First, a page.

The body depends on certain hormonal patterns, body chemicals and nutrients to keep it balanced and functioning properly, for example, at night time the levels of the stress hormone cortisol should dip, calming the body and preparing it for sleep. However, if cortisol levels are out of sync (usually due to stress or a diet high in sugar and stimulants), then your ability to get to sleep or stay asleep is impaired.
Caffeine is another well known sleep disrupter. When you go to sleep, levels of the hormone melatonin- which is secreted by our pineal glands in response to darkness – increase. Research shows that coffee drinkers have half the amount of melatonin produced, and one study showed that regular coffee drinkers slept for an average of two hours less. 
To ensure a restful sleep, keeping blood sugar levels balanced throughout the day is important. This means eating regular meals, including some protein-rich food in your diet, avoiding refined foods, coffee, sugary foods and drinks, especially right before you go to sleep.
During the daytime, levels of the hormone adrenalin are high and keep the body stimulated, but these levels drop as you start to wind down, and serotonin and melatonin levels rise. Without enough serotonin, the body doesn’t make enough melatonin, and as this chemical’s main role in the brain is to regulate the sleep/wake cycle, this makes it difficult for the body to get to sleep or stay asleep.
Both of these hormones are made from the amino acid tryptophan, and to avoid a deficiency in these essential brain chemicals, ensure you have adequate amounts of B6 and tryptophan in your diet. Foods that are particularly high in typtophan are chicken, cheese, tuna, eggs, tofu, nuts, seeds and milk.
Balance your calming nutrients
A lack of the minerals calcium and magnesium can trigger or exacerbate sleep difficulties because they work together to calm the body and help relax nerves and muscles. Your magnesium levels may well be low if you are stressed or consume too much sugar. Magnesium-rich foods include seeds, nuts, green vegetables, wholegrains and seafood. Good sources of calcium are milk products, green vegetables and nuts.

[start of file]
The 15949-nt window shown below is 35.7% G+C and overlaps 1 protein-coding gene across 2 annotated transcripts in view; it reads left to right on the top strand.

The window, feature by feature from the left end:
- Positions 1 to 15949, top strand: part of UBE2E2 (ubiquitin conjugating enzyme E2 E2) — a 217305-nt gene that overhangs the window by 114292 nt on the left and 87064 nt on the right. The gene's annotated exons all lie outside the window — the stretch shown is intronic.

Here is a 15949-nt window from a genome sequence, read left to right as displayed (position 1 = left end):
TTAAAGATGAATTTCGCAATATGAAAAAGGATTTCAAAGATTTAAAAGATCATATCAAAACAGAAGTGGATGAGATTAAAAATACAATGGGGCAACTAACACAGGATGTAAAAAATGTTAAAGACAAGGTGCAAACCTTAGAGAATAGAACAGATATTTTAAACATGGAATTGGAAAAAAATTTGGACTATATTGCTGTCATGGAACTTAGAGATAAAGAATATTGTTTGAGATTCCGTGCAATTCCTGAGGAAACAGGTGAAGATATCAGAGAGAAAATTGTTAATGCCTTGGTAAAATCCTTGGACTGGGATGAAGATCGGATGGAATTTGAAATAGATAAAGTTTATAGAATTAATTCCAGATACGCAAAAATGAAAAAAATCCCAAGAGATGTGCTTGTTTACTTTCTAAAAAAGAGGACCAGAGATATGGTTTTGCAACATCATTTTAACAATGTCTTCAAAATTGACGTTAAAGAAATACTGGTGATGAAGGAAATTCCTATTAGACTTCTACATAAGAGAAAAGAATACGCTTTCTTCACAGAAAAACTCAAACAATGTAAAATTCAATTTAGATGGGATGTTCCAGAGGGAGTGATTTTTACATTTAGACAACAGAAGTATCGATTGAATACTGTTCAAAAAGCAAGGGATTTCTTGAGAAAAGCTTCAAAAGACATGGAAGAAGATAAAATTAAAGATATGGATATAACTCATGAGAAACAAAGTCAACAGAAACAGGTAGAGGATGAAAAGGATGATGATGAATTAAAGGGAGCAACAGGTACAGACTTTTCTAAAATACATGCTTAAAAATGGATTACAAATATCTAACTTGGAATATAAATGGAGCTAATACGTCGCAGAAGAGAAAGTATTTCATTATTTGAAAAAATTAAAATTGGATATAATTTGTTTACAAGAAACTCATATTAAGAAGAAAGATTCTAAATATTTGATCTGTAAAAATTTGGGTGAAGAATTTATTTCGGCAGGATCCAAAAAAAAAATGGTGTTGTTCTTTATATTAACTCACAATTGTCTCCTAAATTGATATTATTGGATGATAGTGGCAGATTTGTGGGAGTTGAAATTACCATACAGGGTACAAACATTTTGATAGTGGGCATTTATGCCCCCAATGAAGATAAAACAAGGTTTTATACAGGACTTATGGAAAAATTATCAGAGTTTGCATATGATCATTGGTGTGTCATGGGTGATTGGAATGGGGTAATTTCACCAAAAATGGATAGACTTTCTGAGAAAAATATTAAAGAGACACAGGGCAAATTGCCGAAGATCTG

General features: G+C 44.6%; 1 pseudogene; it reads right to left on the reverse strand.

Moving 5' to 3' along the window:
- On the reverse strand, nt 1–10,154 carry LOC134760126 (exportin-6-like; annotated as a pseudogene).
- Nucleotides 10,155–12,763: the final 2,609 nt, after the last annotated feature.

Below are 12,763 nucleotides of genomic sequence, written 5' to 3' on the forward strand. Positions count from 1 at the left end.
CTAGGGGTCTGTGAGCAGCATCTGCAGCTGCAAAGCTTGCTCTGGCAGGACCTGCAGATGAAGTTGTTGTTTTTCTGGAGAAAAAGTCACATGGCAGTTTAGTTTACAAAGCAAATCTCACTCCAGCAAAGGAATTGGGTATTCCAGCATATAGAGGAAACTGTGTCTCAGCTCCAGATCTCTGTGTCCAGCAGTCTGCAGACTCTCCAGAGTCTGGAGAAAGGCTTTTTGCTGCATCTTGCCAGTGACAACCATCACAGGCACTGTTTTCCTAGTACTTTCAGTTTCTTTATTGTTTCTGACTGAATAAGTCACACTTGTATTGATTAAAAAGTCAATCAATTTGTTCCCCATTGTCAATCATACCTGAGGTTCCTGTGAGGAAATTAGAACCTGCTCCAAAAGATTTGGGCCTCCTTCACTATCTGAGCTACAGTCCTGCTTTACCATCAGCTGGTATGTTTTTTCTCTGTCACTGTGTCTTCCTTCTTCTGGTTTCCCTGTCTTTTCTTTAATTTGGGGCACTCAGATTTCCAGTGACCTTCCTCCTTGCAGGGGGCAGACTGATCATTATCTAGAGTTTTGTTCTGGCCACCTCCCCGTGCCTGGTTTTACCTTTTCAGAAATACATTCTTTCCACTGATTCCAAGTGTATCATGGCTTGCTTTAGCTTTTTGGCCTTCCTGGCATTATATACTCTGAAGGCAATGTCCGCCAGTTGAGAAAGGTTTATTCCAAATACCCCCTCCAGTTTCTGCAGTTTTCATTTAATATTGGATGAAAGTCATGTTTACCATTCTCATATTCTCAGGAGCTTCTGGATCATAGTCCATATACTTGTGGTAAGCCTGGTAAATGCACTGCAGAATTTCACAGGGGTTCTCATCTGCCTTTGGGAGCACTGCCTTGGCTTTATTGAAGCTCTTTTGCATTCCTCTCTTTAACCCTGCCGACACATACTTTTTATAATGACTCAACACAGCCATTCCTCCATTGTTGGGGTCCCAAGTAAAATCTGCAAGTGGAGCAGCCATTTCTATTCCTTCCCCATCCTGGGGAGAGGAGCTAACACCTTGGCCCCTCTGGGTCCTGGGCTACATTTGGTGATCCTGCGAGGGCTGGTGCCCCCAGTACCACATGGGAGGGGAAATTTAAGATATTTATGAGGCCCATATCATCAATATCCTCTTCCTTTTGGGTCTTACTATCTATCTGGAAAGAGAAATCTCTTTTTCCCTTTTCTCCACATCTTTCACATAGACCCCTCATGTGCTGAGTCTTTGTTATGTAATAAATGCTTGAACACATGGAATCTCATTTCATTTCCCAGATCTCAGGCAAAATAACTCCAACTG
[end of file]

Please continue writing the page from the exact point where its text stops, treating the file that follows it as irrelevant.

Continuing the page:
Another important sleep nutrient is GABA (gamma-amino-butyric acid). This is a neurotransmitter and amino acid that acts as the brain’s peacemaker, helping to turn off excess adrenalin and calm you down. Studies have associated having enough GABA in the brain with being relaxed and happy, while having too little is associated with tension, depression and insomnia . Because GABA is a nutrient, it can be supplemented through diet, and it is abundant in all protein foods, but the best food sources are fish (especially mackerel) and wheat bran.
Natural sleep aids
Taking drugs for sleeping problems and anxiety is generally not advisable as medicinal sedatives are usually addictive, and taking them regularly means your tolerance increases, making higher and higher doses necessary for any effect. They also have a range of unpleasant side-effects and are strong chemicals which need to be detoxified by the body, placing a burden on your liver.
There are many natural substances which can help you sleep, but like medicinal sleeping aids, should only be used as a last resort and only used occasionally. These include the herbs valerian, hops, passion flower, St John’s wort or a ‘sleep formula’ combining several of them. These herbs have natural sedative effects and St John’s Wort in particular has both serotonin and melatonin-enhancing effects, making it an effective sleep regulator. The positive effects of these herbs on aiding sleep are well substantiated in many studies, a few are given below.
-  Ohayon MM. Interactions between sleep normative data and sociocultural characteristics in the elderly. J Psychosom Res, Vol 56(5), 2004, pp.479-86.
-  Shiah IS, Yatham N. GABA functions in mood disorders: An update and critical review. Life Sciences, Vol 63(15), 1998, pp1289-1303.
- Spinella A. The psychopharmacology of herbal medicine. MIT Press (2001).
- Vorbach EU, et al. Treatment of insomnia: Effectiveness and tolerance of a valerian extract. Psychopharmakotherapie, Vol 3, 1996, p.109-15.
- Stevinson C, Ernst E. Valerian for insomnia: A systematic review of randomized clinical trials. Sleep Med, Vol 1, 2000, p91-9.
- Jacobs GD, et al. Cognitive behavior therapy and pharmacotherapy for insomnia: A randomized controlled trial and direct comparison. Arch Intern Med, Vol 164(17), 2001, p1888-96.